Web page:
Save Our Water And Our Trees! Campaign Offers Tips to Help Trees Thrive
Sacramento, CA – California ReLeaf has partnered with Save Our Water and a coalition of urban forest and other concerned organizations to raise awareness on the importance of proper tree care during this historic drought. Save Our Water is California’s official statewide conservation education program. California ReLeaf is a statewide urban forest nonprofit providing support and services to over 90 community nonprofits that plant and care for trees.
With potentially millions of urban trees at risk, this campaign focuses on a simple yet urgent message: Save Our Water and Our Trees! The Save Our Water and Our Trees partnership is highlighting tips for both residents and agencies on how to water and care for trees so that they not only survive the drought, but thrive to provide shade, beauty and habitat, clean the air and water, and make our cities and towns healthier and more livable for decades to come.
“While Californians cut back on water use during the drought, it is critical to community health to save our lawn trees by setting up alternative watering systems once you turn off the regular sprinklers,” said Cindy Blain, Executive Director of California ReLeaf.
Lawn trees can and must be saved during the drought. What you can do:
- Deeply and slowly water mature trees 1 – 2 times per month with a simple soaker hose or drip system toward the edge of the tree canopy – NOT at the base of the tree. Use a Hose Faucet Timer (found at hardware stores) to prevent overwatering.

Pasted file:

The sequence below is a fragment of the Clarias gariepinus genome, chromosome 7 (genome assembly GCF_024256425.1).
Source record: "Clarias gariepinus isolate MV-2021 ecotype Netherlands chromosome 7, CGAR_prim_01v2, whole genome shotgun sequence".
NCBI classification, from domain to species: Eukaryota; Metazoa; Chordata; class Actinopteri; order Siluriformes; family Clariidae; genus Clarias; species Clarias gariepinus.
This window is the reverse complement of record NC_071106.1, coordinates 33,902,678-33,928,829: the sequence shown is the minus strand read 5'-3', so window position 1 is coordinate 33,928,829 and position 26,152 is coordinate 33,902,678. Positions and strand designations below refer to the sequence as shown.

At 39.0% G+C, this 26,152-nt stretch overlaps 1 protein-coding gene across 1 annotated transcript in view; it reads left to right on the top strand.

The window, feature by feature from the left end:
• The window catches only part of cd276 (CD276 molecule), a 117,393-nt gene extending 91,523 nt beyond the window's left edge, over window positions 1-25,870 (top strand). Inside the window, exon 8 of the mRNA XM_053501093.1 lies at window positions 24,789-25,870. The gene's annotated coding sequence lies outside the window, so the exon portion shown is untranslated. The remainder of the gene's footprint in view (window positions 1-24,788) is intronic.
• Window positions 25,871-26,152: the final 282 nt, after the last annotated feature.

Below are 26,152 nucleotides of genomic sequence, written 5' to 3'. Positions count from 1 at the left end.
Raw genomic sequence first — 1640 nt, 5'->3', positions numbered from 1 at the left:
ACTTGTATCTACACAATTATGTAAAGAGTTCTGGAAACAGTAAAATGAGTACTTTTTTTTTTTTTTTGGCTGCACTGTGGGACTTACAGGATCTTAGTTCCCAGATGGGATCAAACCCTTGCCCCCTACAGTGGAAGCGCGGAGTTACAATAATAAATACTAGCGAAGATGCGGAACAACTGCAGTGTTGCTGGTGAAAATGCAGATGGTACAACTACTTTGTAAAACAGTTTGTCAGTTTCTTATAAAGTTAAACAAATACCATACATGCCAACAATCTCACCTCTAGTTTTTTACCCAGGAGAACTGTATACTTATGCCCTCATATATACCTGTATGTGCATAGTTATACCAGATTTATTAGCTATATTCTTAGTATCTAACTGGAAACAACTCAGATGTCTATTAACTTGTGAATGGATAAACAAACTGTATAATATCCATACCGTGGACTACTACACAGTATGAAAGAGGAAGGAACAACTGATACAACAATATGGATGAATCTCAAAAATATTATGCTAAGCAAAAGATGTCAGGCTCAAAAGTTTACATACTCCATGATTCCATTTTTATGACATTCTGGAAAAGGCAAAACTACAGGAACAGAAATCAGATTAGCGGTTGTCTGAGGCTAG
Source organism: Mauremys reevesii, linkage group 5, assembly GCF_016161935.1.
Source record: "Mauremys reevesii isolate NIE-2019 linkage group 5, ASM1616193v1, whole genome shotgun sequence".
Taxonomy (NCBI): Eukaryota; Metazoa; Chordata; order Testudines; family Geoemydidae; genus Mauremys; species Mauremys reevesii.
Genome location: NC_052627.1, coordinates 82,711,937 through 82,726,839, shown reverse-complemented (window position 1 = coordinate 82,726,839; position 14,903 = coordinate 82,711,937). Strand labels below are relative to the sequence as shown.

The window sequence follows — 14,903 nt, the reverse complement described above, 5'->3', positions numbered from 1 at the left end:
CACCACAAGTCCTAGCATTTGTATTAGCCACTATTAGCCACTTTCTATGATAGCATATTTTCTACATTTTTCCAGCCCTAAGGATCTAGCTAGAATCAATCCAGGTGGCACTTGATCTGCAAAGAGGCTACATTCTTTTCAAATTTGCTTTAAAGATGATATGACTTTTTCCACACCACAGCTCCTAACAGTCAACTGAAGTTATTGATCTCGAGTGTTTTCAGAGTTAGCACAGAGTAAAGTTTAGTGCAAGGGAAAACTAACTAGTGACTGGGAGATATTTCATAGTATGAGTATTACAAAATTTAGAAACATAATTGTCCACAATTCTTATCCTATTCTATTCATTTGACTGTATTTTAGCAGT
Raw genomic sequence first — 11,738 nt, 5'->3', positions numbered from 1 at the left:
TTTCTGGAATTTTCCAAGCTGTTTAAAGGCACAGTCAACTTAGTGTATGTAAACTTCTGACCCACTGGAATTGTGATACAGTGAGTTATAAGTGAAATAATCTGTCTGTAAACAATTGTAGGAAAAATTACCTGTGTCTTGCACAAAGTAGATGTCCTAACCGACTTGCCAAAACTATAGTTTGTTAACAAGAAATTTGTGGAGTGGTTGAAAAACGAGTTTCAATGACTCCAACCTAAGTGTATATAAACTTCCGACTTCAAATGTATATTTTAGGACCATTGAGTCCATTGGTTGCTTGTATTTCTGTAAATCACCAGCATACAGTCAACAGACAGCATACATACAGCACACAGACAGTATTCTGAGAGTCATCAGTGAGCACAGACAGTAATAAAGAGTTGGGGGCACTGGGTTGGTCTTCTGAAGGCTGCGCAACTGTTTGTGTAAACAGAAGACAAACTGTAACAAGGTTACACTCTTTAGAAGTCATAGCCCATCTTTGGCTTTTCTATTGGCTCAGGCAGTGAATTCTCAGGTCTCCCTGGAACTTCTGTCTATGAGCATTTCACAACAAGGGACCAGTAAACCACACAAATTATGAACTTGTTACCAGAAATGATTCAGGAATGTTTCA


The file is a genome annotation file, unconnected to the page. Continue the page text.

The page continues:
- Young trees need 5 gallons of water 2 – 4 times per week. Create a small watering basin with a berm of dirt.
- Shower with a bucket and use that water for your trees long as it is free of
non-biodegradable soaps or shampoos.
- Do not over-prune trees during drought. Too much pruning and drought both stress your trees.
- Mulch, Mulch, MULCH! 4 – 6 inches of mulch helps retain moisture, reducing water needs and protecting your trees.
Trees in irrigated landscapes become dependent on regular watering and when watering is reduced – and especially when it’s stopped completely – trees will die. Tree loss is a very costly problem: not only in expensive tree removal, but in the loss of all the benefits trees provide: cooling and cleaning the air and water, shading homes, walkways and recreation areas as well as human health impacts.
“This summer it is vital that Californians limit outdoor water use while preserving trees and other important landscaping,” said Jennifer Persike, Deputy Executive Director of External Affairs and Operations, Association of California Water Agencies. “Save Our Water is urging Californians to Let It Go – GOLD this summer, but don’t forget to keep your trees healthy.”
Save Our Water has been urging Californians to “Let It Go” this summer by limiting outdoor water use and letting lawns fade to gold, while preserving precious water resources for trees and other important landscapes. The program’s public education campaign also encourages Californians to “Turn It Off” and cut back on water use wherever possible inside and out. Just this week Save Our Water released a new Public Service Announcement featuring San Francisco Giants star Sergio Romo. The PSA, filmed at the Giants’ garden in AT&T Park, urges Californians to step up and make even more cuts in their water use.
Save Our Water’s website is available in both English and Spanish and is filled with tips, tools, and inspiration to help every Californian find new and creative ways to conserve. From tips on how to keep trees healthy during the drought to an interactive section allowing users to visually explore how they can save water both inside and outside the home, Save Our Water has a wealth of resources available for Californians.
Governor Edmund G. Brown Jr. has directed the first-ever statewide mandatory water reductions in California, calling on all Californians to reduce their water use by 25 percent and prevent water waste. Save Our Water is a partnership between the Association of California Water Agencies and the California Department of Water Resources.